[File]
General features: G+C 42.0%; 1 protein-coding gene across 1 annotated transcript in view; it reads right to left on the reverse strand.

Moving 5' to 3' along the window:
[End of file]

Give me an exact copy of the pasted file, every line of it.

General features: G+C 42.0%; 1 protein-coding gene across 1 annotated transcript in view; it reads right to left on the reverse strand.

Moving 5' to 3' along the window: